Monday, August 12, 2013

Can Kids Drink Unworthily?

Now before getting into some of the details of the text (1 Cor. 11:17-34), I want to do two things. First, I want to make clearer the difficulty I’m raising in my first post in this series. Second, I want to consider the passage in the larger context and flow of the epistle.

So first, the difficulty. It's often asserted that this passage ought to keep kids who lack a certain level of cognitive development from coming to the table. Why? Well, because they cannot either “examine” themselves or “discern the body” (1 Cor. 11:28-29). 

How we determine that level of cognitive development is worth considering, but it’s not the point I wish to pursue now. What I want to pursue now is simply what is implied in saying that a lack of cognitive development excludes kids from coming to the family meal of the church. For if we want to say that children do not have the capacity to participate in the examining and discerning Paul calls for, then should we not also say that they probably lack the capacity to participate in the Lord’s Supper in an unworthy manner? And if they cannot participate unworthily, then why are we excluding them?

But, someone will say, “Ah, but we don’t have to decide whether or not they can participate unworthily.” Why not? We’ve decided we have to decide whether they are old enough to examine and to discern. So why wouldn’t we also want to ask if they can commit the sin that concerns Paul? Isn’t that why he wants the examining and discerning to be done? So isn’t the question about whether so-called cognitively underdeveloped children can participate in an unworthy manner or not more fundamental to the whole discussion for deciding whether to include or exclude covenant kids from the family meal?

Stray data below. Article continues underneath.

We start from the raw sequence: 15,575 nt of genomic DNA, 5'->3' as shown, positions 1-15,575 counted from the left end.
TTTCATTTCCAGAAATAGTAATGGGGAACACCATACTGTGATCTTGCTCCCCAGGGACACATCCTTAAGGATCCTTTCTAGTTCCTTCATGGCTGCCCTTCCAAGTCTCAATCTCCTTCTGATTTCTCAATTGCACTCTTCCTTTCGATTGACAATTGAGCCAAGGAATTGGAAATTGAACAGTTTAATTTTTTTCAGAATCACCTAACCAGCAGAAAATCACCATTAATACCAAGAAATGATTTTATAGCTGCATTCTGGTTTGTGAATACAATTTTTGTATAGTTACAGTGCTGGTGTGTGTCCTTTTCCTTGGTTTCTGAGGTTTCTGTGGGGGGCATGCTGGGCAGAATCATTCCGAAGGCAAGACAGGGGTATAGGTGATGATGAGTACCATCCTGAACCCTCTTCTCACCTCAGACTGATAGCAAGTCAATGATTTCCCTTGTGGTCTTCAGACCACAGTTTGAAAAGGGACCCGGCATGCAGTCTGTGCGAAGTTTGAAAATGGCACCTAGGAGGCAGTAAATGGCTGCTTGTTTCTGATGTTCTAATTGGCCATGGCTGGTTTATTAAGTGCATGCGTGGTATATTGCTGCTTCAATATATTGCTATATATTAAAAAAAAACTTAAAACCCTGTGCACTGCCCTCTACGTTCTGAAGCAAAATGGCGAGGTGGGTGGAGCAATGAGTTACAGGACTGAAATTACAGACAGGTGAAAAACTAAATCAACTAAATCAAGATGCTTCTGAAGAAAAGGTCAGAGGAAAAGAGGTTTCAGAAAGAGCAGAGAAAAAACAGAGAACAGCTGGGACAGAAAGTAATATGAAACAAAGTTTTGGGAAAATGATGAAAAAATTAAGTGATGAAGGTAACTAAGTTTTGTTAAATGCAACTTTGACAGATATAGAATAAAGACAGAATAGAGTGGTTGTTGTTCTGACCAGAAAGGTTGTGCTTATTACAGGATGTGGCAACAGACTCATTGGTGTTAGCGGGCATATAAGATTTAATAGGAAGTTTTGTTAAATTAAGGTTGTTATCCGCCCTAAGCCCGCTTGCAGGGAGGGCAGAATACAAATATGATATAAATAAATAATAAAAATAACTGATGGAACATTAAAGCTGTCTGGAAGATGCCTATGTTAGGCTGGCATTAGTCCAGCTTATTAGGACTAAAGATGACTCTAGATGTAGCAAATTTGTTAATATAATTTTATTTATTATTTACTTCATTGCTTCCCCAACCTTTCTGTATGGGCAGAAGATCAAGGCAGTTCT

So let’s consider what we might make of answering either “yes” or “no” to our question. Say someone says, “No, covenant kids cannot participate unworthily, for they lack the requisite mental development.” Well, then, why exclude them? Isn’t Paul’s concern to warn those who would participate unworthily? It’s not just to exclude those who lack a certain kind of development. No, that’s not at all the topic of his discussion. He wants to prevent guilt-generating participation in the family meal. He wants to prevent the Lord's judgment from falling on people who participate unworthily.

But say one answers, “Yes, covenant kids are mentally developed enough to participate unworthily.” Okay, so why then do we say they’re not mentally developed enough to examine or to discern? How have we decided this—and done so with such certainty?

Do you see the difficulty? I don’t see how people can get around it. Unless they just ignore it. Which ignoring seems to being going on quite a lot.

In the next post, I will consider the context of 1 Cor. 11:17-34. It seems to me that it’s essential for us to discern properly Paul’s purpose in writing the epistle and his purpose in the section in which our passage comes. The larger context of the whole epistle, with the circumstances and condition of the Corinthians that Paul’s addressing, and then also the flow of thought in the larger section in which our passage participates—these are crucial for asking the right questions of the passage. Who is Paul trying to exclude from the table anyway? Would our questions about children likely be in either Paul’s mind or the minds of the Corinthians?

Well, more to come just around the bend.

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